Here’s the crux of the thread, but the whole thing is worth reading.

The logic here is inexorable. The story of agriculture and food production, especially in the U.S. is one of spectacular productivity growth.

Total Factor Productivity Growth in US Agriculture

Whether it’s corn yields driving up productivity per acre …

… or herbicides – allowing a single farmer to manage more acres than they could when weed control meant tillage and then scouting and handpicking weeds – or bigger, smarter combines, not only are we feeding a larger population with the same amount of land, but with fewer and fewer farmers. It’s a common observation to point out that we have gone from 40% of the population involved in agriculture to 2%, as Purdue ag economist Jayson Lusk pointed out in a recent talk, 7.5% of today’s farms, around 159,000, produce 80% of all farm output. Of the other 92.5% of farms, some are producing high value differentiated products for farmer’s markets and CSAs and upscale produce departments, they are doing on-farm processing – making their own cheeses and jams and such. But many are just treading water on borrowed time.

Photo by Mauricio Lima
| Flickr | CC license.

And as drones, GPS, and remote sensors play a bigger role, and self-driving combines come on line, the number of acres that a single farmer or nuclear family can manage is only going to get further and further out of reach for farmers stuck on the wrong side of a tipping point that has moved from 500 acres to 1000 acres or 1500 acres and may be quickly headed toward the 2,500 to 5,000 acre level to provide a decent living for a family. With the newest equipment and tech, one farmer can plant 500 to 750 acres per day, or 5,000 acres in a  one month planting window. Bleeding edge combines can easily harvest 5,000 to 10,000 acres in a typical harvest season. If you are a farmer with 500 acres, you are sitting on what is a single days planting for your competitor. How long can you hang on by working longer and longer hours when your neighbor gets more and more done in a day with every year that goes by, trading in each year for a bigger, better, faster combine?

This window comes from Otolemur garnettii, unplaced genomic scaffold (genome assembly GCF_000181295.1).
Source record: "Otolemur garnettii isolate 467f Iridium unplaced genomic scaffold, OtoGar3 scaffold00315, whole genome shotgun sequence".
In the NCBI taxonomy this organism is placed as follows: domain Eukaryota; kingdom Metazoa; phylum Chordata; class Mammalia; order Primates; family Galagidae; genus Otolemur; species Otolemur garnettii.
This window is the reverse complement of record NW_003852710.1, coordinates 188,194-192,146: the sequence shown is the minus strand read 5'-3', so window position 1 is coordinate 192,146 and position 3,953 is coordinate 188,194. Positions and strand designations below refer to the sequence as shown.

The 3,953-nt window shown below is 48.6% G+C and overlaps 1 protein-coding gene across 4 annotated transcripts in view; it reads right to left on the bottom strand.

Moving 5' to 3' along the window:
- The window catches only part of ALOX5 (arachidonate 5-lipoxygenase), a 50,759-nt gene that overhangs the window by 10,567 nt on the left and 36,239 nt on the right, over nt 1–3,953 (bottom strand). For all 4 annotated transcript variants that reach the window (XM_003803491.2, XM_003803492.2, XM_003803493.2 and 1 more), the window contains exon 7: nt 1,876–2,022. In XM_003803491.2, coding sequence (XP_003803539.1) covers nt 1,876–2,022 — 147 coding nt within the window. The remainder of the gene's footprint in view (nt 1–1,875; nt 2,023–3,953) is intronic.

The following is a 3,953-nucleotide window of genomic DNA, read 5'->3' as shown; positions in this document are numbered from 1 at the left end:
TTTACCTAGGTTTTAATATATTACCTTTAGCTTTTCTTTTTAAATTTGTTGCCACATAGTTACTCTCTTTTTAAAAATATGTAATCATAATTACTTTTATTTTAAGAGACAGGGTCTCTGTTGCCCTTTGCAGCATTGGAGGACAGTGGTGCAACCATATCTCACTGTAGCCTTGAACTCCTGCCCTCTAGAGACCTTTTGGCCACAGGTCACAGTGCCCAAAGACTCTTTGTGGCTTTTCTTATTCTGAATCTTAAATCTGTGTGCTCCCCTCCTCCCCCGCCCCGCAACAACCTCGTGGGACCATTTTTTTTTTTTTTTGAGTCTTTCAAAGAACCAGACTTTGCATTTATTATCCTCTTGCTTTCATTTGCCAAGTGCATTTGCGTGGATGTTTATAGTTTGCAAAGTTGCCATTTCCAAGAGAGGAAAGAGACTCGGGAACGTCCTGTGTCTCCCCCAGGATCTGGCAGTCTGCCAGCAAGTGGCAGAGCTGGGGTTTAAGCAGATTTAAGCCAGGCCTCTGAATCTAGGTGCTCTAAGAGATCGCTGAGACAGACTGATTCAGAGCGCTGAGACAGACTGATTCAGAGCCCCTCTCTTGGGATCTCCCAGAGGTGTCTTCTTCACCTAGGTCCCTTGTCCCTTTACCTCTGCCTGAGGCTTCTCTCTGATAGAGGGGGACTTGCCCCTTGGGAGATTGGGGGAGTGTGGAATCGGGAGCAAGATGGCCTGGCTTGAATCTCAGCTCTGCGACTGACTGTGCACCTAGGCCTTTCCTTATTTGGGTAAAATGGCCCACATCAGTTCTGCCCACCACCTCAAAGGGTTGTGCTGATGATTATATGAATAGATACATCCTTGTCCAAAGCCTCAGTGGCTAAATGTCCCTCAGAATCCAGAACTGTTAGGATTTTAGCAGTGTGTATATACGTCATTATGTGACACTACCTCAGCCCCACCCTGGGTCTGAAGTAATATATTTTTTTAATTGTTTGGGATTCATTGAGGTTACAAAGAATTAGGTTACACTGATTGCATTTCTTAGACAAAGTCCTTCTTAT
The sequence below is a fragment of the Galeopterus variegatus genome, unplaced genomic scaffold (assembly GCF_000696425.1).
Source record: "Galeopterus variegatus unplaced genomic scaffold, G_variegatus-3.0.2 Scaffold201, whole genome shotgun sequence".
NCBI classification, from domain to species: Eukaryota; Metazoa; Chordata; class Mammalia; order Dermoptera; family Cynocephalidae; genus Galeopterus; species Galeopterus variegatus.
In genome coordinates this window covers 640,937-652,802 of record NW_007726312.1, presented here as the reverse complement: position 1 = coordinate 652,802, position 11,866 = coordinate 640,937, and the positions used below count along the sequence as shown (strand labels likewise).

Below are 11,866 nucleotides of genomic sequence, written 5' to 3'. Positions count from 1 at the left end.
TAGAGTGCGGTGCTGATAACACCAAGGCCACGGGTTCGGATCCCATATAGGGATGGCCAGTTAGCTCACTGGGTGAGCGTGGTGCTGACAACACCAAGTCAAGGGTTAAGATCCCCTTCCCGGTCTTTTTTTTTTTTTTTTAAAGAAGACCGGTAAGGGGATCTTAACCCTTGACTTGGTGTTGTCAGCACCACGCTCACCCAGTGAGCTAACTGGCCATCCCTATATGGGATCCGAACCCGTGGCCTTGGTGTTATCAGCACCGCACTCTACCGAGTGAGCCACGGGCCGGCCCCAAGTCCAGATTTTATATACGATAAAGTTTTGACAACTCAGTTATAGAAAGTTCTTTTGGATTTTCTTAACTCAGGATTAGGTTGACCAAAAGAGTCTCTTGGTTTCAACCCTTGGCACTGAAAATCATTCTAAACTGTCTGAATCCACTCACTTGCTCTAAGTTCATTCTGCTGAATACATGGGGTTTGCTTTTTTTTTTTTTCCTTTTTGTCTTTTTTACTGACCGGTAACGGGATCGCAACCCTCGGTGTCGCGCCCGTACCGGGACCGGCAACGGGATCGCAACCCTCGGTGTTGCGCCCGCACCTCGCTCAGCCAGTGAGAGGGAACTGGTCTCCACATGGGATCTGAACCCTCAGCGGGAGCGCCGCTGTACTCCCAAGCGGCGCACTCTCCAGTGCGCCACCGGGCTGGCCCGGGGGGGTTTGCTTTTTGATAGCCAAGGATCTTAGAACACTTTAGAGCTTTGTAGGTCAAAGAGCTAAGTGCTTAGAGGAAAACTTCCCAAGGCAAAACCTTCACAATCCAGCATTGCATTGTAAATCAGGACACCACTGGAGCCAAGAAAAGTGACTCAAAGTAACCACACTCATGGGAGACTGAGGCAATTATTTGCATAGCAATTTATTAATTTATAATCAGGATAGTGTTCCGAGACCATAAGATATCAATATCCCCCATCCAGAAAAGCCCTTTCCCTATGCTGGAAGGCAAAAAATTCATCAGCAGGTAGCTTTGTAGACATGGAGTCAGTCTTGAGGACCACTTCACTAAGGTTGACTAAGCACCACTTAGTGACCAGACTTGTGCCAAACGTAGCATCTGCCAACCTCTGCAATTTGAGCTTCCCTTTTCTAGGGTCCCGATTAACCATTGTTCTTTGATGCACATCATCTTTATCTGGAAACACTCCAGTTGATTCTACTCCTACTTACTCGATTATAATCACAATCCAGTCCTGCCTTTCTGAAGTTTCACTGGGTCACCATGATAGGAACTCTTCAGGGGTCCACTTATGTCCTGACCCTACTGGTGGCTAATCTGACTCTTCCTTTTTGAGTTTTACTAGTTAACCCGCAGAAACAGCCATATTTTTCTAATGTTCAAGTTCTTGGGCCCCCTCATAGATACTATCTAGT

This problem is generally framed as “How can we help farmers keep farming?”.  And much more of our farm policy is aimed at doing just that, despite the idea that it is tilted towards large operators. I think it would be much more productive to look at policies that help owners of farms on the brink transition out with a lot less pain and heartache. Many of them can and don’t want to; they are sitting on a valuable asset that might not be throwing off the level of income they need, but if they own their land, they’ve got a nest egg to use to transition. That’s easier said than done.

First, farmers are one of the few occupations that if they were truly to retire and sell the land, they immediately pay a tax, upfront, on their full retirement in the form of capital gains taxes. So, farmers hang on to land, renting it out until they die, to spread out the tax burden over the life of their retirement rather than having to pre-pay taxes on their retirement nest egg.